This is proven by the military’s TCCC data. Since training every combat soldier in Tactical Combat Casualty Care, battlefield deaths have significantly decreased. Surely we are just as capable as any military recruit in basic training to learn and perform this skillset.
Many police agencies like mine are providing this training to their officers. However, if not afforded that opportunity, your next option would be to attend a training session from a local police academy or police trainer.
Here are some objectives you will want to ensure the training addresses:
- Priorities of tactical lifesaver training;
- How to outfit your “go-bag”;
- How to conduct remote assessment operations;
- Officer rescue tactics;
- Airway management for massive facial and neck injuries;
- How to manage penetrating chest trauma, such as sucking chest wounds from gun shots;
- Hemorrhage control;
- Hemostatic agent use;
- Tourniquet use;
- Shock control.
TCCC does not take the place of combat medics, it simply enhances soldiers' ability to minimize battlefield deaths. The same applies for law enforcement, it’s not meant to replace tactical medics, paramedics or EMS, it is meant to provide a chance that an officer can sustain life of a gunshot victim or any other victim for that matter, until advanced treatment arrives.
TCCC not just for active shooter response
On May 22, 2011, a tornado levels the small town of Joplin, Missouri, home to 50,000 residents.
First responding officers are faced with injured people, dead bodies, walking wounded, trapped victims in buildings, multiple fires and much more. Many police and fire personnel found themselves victims of the tornado as well, which further hampered first aid response.
Police officers and rescue crews dug through piles of splintered houses and crushed cars searching for victims of a half-mile-wide tornado that ultimately killed 162 people when it blasted much of this Missouri town and nearly destroyed its hospital.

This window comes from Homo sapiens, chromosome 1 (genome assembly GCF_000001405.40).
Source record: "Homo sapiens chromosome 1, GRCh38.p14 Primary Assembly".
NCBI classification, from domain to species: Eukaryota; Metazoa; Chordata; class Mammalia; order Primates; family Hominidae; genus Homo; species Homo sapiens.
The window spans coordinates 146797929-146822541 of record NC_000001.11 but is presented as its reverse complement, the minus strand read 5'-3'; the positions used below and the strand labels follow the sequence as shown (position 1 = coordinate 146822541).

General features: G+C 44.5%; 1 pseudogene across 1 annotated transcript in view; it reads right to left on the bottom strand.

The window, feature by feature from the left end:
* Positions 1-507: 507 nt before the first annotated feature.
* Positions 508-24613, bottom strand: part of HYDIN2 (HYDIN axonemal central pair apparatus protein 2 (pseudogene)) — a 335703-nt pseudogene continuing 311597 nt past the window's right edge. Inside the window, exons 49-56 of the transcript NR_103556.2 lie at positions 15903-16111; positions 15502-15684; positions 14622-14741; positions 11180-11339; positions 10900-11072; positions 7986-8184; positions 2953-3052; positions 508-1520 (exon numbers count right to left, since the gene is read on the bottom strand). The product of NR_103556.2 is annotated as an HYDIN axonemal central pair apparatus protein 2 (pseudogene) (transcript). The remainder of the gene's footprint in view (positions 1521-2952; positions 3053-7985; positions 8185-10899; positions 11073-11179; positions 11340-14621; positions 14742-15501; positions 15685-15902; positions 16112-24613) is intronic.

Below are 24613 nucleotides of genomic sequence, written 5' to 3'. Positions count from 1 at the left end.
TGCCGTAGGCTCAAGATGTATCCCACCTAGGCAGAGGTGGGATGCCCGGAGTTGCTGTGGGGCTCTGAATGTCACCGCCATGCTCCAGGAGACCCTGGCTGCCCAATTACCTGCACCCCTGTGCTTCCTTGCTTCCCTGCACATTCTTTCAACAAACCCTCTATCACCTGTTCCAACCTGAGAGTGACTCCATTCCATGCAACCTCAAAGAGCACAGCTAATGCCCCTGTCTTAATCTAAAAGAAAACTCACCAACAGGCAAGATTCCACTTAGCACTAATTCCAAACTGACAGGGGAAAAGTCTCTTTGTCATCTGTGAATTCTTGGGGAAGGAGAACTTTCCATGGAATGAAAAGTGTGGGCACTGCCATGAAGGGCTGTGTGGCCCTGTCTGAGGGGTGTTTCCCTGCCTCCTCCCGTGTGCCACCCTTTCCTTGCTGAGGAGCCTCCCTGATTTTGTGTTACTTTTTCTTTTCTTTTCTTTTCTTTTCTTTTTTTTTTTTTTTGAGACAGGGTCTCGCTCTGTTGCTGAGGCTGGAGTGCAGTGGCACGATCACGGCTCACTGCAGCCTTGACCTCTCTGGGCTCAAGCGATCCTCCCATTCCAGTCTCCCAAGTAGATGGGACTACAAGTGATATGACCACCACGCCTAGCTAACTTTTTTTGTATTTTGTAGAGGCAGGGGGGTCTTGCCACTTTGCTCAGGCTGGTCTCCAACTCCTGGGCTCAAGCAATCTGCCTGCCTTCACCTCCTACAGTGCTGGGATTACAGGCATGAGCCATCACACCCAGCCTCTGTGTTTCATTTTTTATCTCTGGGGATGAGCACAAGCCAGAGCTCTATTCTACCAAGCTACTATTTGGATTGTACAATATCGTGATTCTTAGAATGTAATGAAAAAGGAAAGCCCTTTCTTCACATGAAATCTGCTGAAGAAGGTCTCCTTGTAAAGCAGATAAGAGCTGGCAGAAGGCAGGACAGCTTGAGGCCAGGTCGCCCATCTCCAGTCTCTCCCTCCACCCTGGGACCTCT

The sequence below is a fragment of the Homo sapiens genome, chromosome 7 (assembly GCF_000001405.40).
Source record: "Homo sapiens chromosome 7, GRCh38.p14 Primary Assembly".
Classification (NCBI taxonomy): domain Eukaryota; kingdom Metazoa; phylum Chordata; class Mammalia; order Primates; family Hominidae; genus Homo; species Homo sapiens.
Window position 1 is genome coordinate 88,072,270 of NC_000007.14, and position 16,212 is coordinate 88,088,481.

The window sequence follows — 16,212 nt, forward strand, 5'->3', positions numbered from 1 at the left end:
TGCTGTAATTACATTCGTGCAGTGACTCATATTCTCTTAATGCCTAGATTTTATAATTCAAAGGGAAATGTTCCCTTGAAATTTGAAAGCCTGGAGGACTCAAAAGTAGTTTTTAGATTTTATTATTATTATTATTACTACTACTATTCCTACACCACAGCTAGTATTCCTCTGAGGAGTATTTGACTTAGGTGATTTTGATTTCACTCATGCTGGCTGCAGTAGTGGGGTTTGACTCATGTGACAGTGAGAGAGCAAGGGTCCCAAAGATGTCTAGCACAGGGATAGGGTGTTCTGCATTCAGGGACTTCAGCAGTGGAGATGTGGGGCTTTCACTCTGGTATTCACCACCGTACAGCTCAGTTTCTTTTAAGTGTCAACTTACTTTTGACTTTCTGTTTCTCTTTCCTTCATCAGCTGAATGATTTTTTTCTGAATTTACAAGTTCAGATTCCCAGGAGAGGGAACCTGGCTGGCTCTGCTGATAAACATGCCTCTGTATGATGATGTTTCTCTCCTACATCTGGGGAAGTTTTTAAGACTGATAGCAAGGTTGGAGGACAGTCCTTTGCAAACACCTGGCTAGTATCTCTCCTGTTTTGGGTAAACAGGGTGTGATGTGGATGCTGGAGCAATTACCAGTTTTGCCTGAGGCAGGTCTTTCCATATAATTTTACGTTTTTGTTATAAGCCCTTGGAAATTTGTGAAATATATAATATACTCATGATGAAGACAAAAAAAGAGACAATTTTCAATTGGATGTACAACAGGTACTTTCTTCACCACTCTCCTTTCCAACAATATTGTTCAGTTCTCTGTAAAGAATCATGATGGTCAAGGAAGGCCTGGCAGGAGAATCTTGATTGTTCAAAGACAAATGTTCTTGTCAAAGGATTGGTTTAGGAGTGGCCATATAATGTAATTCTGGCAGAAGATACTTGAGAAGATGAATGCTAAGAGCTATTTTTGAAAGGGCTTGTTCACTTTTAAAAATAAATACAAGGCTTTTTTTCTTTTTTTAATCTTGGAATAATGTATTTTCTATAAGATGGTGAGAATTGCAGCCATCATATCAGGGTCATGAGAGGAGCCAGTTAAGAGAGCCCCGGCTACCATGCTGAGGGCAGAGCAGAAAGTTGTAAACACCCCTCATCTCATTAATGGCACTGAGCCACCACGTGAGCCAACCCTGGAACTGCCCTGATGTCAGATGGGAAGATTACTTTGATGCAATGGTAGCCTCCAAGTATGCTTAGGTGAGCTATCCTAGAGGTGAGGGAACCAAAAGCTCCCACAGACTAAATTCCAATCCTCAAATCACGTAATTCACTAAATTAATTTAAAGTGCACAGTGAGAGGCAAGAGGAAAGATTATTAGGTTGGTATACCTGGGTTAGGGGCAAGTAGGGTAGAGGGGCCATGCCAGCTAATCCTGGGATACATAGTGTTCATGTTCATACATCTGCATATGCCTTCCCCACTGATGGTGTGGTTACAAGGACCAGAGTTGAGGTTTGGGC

You can listen to the first responders and the radio traffic of that incident on-line. Listen for yourself and then ask the question, am I really prepared for such an event?
There are many books, training manuals, courses and trainers available on the subject. Below are some recent articles on PoliceOne that discuss the need to train both law enforcement and civilians in how to deliver immediate lifesaving care during an active shooter attack or mass casualty incident:
- How a 'bleed-safe' community can help during an active violence event
- The thin blue line meets the red cross
- Why public safety needs an integrated response plan for acts of mass violence
- 6 bleeding control products to assist prehospital treatment
- Training teachers as first responders for active shooter incidents in schools
- Trauma surgeon takes lead on campaign to train police, bystanders on bleeding control
- 8 essential truths about MCI response plans in the wake of the Vegas shooting
The necessary equipment will cost you anywhere from $50 to $100 and, in no time, you will be ready to save somebody’s life. The skillset used in tactical life saver training is useful at home, on accident victims and in the outdoors. Make the investment in somebody else’s future and get the training. They will be grateful and you will be prepared.